Alberta scientist finds massive crocodile-like fossil in Hungarian lake
It grew up to six metres long and its toothy mouth and crocodile-like body was the terror of ancient rivers and shorelines many millions of years ago.

Most mosasaurs were giant undersea predators, some growing up to 16 metres long, which breathed air but were full-time, fearsome sea creatures complete with paddle-like limbs similar to those of a whale. They lived around the same time as the dinosaurs and have been called the T. Rex of the sea.

“They were much bigger than T. Rex,” said Caldwell, an expert in mosasaurs. “They really were sea monsters.” (Tibor Pecsics)

From National Geographic:

Ancient Sea Monster Found—First Freshwater Species Known
Crocodile-like predator roamed rivers 84 million years ago, study says.

It’s not quite Nessie, but it’s close. Fossils belonging to an 84-million-year-old freshwater sea monster have been found in Hungary, according to a new study.

The recently unearthed creature belongs to a family of ancient aquatic reptiles known as mosasaurs, which looked like crosses between crocodiles and whales. Mosasaurs lacked the superlong necks found in plesiosaurs, which the legendary inhabitant of Loch Ness is alleged to be.

Dubbed Pannoniasaurus, the creature is the first mosasaur thought to spend its entire life in freshwater.

"The evidence we provide here makes it clear that similar to some lineages of [whales], mosasaurs quickly adapted to a variety of aquatic environments," study leader László Makádi, a paleontologist at the Hungarian Natural History Museum, said in a statement

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Illustration: A mosasaur swims an ancient river in an artist’s rendering by Tibor Pecsics
Article by Ker Than, National Geographic News; December 19, 2012

The freshwater mosaur, Pannoniasaurus (2012)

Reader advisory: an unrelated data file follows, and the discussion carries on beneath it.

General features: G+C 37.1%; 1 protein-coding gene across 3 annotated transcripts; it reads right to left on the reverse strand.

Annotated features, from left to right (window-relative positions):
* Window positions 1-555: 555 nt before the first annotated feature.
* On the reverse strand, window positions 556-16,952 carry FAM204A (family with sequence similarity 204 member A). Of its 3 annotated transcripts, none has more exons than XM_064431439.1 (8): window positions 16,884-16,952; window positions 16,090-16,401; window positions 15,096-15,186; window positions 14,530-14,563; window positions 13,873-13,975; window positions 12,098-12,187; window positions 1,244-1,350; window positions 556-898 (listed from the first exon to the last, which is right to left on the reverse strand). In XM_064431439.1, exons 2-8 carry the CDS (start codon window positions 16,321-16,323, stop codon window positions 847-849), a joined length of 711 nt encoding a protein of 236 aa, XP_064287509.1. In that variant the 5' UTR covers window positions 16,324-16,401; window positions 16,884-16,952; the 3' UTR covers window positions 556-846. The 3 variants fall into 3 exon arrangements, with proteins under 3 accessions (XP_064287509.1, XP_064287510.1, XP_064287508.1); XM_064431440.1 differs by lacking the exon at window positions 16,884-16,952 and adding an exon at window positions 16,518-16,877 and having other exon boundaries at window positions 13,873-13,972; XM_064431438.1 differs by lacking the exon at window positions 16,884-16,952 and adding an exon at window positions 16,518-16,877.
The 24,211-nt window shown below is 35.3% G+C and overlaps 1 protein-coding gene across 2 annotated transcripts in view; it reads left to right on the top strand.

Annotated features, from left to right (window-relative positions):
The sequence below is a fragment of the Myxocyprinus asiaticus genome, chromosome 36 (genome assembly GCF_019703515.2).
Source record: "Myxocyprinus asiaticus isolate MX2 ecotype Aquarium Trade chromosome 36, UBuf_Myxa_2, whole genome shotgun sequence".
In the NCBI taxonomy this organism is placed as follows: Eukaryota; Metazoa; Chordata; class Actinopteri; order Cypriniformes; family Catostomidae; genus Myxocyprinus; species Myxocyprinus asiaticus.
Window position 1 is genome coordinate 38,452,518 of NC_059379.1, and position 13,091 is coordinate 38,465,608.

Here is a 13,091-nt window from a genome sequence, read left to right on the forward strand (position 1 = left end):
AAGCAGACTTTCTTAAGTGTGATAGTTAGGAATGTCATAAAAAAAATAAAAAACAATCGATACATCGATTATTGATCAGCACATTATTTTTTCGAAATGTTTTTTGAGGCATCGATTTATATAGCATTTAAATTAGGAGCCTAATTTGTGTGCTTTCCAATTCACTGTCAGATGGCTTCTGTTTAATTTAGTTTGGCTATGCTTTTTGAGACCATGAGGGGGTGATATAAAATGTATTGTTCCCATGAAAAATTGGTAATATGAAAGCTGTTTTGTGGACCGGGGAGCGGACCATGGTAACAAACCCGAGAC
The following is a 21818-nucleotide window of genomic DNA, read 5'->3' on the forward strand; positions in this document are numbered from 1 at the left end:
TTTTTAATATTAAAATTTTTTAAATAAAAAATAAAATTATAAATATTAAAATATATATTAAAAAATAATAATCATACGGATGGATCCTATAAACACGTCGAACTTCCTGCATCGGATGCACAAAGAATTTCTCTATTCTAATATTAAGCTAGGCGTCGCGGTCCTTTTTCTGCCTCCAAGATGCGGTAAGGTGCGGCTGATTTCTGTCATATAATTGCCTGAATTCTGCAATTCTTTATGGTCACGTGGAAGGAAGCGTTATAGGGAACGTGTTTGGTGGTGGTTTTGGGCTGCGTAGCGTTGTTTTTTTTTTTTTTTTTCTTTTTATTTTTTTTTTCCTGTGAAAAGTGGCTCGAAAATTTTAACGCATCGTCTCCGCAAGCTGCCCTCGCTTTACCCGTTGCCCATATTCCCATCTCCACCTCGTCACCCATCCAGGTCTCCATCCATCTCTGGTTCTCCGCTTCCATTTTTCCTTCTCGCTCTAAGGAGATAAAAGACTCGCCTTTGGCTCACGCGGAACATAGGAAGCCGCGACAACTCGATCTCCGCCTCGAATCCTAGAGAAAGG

Phylum : Chordata
Class : Reptilia
Order : Squamata
Family : Mosasauridae
Subfamily : Tethysaurinae
Genus : Pannoniasaurus
Species : P. inexpectatus

  • Late Cretaceous (85,3 - 83,5 Ma)
  • 6 m long
  • Hungary

In 1999, a vertebra was discovered alongside a variety of fish and crocodile teeth in a waste dump of a coal mine in an industrial town in Western Hungary. This was the first known specimen of this mosasaur, named Pannoniasaurus inexpectatus. In 2000, in a dried-up river system, more fragmentary vertebrae of P. inexpectatus were found. The fossils were so fragmentary that they were mistaken for the bones of large terrestrial lizards.

It wasn’t until the recent discovery of more bones, including the all-important skull bones, that paleontologists realized that they had been piecing together a very unusual species of ancient aquatic reptile. The researchers have now collected over 100 P. inexpectatus bones from large and small individuals.

P. inexpectatus lived between 85.8 to 83.5 million years ago, during the Late Cretaceous period. It thrived in the freshwater river system in the western Tethyan Archipelago, a series of island chains that sat between the African and Eurasian landmasses in the Tethys Ocean.

The scientists think that P. inexpectatus could have grown up to six meters in length, making it the largest aquatic predator of its environments. It was apparently specialized for its freshwater environment, having a flattened skull like a crocodile for ambushing prey on land and in shallow water and possibly limbs like a terrestrial lizard. The scientists believe Pannoniasaurus adapted to the freshwater environment much like modern river dolphins adapted to life in the Amazon, Ganges, Yangtze and La Plata River.

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